RelativeFXYD1expression in human frontal cortex. Quantitative real-time RT-PCR analyses were carried out on frozen frontal cortex samples from seven unaffected controls (C1 – C7), two MECP2-mutant males with congenital encephalopathy (CE) and five females diagnosed with RTT, with or without identified MECP2 mutations. The mutant samples are identified by their brain bank numbers. FXYD1 expression was normalized to RPS18, a constitutive ribosomal protein gene that is expressed at a similar level in brain. To calculate relative fold changes, control sample C4 was arbitrarily set at 1. All samples were run in triplicate on the same plate.


          The aim to discover abnormally expressed genes in MeCP2-deficient mice is two-fold: to reveal direct targets of MeCP2 modulation and to identify components of neuronal pathways and circuits that are deregulated in affected brain regions. The ultimate goals are to understand the pathophysiologic processes that lead to morbidity in RTT and to design rational therapies to prevent or revert the functional abnormalities. To reduce microarray data noise caused by cellular heterogeneity of tissues, we focused on the cerebellum, a part of the brain not previously studied. We compared expression profiles in two different MeCP2-deficient mouse strains that differ on the molecular level, the Mecp2 tm1.1Bird (B-allele) and Mecp2 tm1.1Jae (J-allele). Furthermore, we compared expression profiles at three postnatal ages that span different developmental stages in the cerebellum. At two weeks, granule cells are still mitotic and migrating to their final position in the internal granule layer. At four and eight weeks, granule cells are post-mitotic and have begun forming synapses with neurons in the cerebellum and other brain regions.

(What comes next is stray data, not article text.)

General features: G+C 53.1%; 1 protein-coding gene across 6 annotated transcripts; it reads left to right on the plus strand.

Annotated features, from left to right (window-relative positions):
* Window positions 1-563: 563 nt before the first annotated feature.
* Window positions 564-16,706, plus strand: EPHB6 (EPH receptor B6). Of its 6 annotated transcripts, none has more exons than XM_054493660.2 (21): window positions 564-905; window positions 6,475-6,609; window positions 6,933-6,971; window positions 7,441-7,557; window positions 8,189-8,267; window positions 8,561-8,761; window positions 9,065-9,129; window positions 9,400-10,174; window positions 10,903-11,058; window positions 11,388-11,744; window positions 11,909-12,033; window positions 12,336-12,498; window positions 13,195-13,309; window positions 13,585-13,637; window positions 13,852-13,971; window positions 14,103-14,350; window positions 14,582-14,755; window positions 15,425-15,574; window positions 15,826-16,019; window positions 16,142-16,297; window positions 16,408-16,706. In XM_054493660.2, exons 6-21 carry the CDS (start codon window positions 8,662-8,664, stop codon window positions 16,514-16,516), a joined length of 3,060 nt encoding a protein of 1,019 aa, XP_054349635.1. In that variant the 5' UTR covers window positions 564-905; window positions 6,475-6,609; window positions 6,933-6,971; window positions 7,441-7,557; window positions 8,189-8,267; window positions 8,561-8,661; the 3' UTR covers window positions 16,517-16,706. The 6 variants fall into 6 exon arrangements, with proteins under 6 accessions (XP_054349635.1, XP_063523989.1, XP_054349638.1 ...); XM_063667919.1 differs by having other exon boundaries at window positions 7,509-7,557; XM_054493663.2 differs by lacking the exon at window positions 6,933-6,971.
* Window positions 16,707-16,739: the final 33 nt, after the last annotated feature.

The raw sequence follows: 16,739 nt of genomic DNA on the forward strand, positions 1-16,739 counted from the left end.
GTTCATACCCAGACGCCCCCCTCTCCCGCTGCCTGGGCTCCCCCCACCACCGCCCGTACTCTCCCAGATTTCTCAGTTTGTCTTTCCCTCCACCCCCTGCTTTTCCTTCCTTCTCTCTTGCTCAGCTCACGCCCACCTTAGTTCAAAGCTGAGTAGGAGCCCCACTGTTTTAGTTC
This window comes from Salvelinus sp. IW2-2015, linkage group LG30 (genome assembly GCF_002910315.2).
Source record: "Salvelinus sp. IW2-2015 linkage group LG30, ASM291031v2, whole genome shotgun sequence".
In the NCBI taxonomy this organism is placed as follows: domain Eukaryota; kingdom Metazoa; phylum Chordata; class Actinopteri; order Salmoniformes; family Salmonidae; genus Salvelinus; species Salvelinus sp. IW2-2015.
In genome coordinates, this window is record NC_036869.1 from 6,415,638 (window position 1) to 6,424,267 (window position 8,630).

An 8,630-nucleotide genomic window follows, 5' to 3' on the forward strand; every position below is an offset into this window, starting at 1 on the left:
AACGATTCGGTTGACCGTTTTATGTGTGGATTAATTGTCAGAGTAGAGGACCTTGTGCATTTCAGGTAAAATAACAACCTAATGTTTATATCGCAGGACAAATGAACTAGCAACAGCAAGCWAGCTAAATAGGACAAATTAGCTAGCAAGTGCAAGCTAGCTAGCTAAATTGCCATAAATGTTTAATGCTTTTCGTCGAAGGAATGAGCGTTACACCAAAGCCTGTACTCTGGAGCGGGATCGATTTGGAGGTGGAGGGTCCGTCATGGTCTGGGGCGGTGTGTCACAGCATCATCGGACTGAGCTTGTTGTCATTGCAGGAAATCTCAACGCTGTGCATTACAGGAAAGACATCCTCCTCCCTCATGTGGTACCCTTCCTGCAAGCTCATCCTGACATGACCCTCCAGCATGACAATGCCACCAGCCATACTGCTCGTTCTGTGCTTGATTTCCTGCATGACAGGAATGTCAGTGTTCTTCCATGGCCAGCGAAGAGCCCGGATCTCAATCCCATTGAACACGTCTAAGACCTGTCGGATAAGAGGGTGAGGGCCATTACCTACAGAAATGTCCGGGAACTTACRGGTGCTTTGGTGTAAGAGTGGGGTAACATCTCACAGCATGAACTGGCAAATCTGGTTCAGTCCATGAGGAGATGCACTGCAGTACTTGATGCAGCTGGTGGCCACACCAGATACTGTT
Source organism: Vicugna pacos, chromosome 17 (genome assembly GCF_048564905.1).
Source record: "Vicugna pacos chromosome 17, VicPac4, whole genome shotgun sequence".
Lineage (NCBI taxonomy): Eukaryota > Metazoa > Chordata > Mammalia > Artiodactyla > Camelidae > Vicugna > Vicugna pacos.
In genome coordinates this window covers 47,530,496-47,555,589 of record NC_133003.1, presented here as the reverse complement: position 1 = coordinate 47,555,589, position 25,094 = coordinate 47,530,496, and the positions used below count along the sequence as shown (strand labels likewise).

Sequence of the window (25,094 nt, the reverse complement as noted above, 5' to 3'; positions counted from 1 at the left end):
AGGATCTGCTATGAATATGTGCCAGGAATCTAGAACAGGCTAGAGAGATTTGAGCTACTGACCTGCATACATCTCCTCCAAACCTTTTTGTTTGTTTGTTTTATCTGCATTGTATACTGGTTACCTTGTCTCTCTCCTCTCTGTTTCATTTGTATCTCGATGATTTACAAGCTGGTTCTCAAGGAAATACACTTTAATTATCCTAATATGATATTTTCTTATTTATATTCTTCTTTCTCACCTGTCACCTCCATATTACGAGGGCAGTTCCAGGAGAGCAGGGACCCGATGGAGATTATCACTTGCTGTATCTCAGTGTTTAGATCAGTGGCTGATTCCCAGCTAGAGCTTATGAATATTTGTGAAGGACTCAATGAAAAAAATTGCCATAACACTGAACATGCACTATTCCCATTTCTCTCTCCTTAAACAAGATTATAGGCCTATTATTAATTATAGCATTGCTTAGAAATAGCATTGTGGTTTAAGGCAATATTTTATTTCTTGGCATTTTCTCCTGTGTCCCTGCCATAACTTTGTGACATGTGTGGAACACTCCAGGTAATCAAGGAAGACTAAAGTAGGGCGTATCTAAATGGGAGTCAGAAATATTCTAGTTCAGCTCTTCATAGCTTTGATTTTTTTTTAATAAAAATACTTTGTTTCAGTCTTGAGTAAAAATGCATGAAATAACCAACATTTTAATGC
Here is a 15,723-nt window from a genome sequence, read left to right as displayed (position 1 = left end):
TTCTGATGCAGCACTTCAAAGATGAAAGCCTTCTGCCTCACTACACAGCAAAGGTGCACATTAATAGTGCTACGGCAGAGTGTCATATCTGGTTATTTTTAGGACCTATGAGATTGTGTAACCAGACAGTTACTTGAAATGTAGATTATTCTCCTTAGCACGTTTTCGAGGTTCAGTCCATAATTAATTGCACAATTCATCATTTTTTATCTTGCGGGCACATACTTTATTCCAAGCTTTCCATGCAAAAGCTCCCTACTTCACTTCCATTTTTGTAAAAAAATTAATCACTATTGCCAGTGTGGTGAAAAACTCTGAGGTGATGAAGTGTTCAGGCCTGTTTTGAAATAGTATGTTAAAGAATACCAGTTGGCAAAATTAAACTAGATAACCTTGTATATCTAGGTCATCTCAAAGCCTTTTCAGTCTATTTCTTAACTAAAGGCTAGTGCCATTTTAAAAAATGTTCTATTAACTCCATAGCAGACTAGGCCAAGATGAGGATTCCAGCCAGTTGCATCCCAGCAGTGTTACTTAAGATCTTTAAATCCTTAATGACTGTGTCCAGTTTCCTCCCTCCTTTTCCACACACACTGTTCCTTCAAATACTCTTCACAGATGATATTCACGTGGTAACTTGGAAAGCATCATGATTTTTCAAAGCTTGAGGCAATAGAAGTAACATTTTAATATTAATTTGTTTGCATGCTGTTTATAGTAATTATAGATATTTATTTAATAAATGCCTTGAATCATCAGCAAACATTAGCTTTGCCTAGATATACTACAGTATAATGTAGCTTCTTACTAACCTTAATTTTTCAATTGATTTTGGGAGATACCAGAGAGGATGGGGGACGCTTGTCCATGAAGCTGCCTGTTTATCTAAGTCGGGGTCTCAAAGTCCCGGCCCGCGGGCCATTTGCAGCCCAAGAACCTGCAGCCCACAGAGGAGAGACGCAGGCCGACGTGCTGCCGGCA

Consistent with previous studies on forebrain and hippocampus samples by Tudor and colleagues [23], we did not observe major expression changes of a large number of genes in the cerebellum. MeCP2-deficiency does not significantly alter the cerebellar transcriptome on a global scale. This is remarkable given that the vast majority of cells in the cerebellum are granule cells that had shown morphological abnormalities in J-allele mice [30]. Any significant overexpression of genes specifically in granule cells should have been detectable, as it would not be averaged out by cell type heterogeneity. Our results should caution investigators who engage in cell-type specific profiling studies. Also, no large (> 3 fold) changes were detected for any single gene. The changes in cerebellum transcript levels tended to be small (1.5 – 2 fold), but increases greatly outnumbered decreases. Overall, a number of genes with increased transcript levels greater than expected by chance were observed only in B-allele mice at 8 wk. There are several possible explanations for these findings.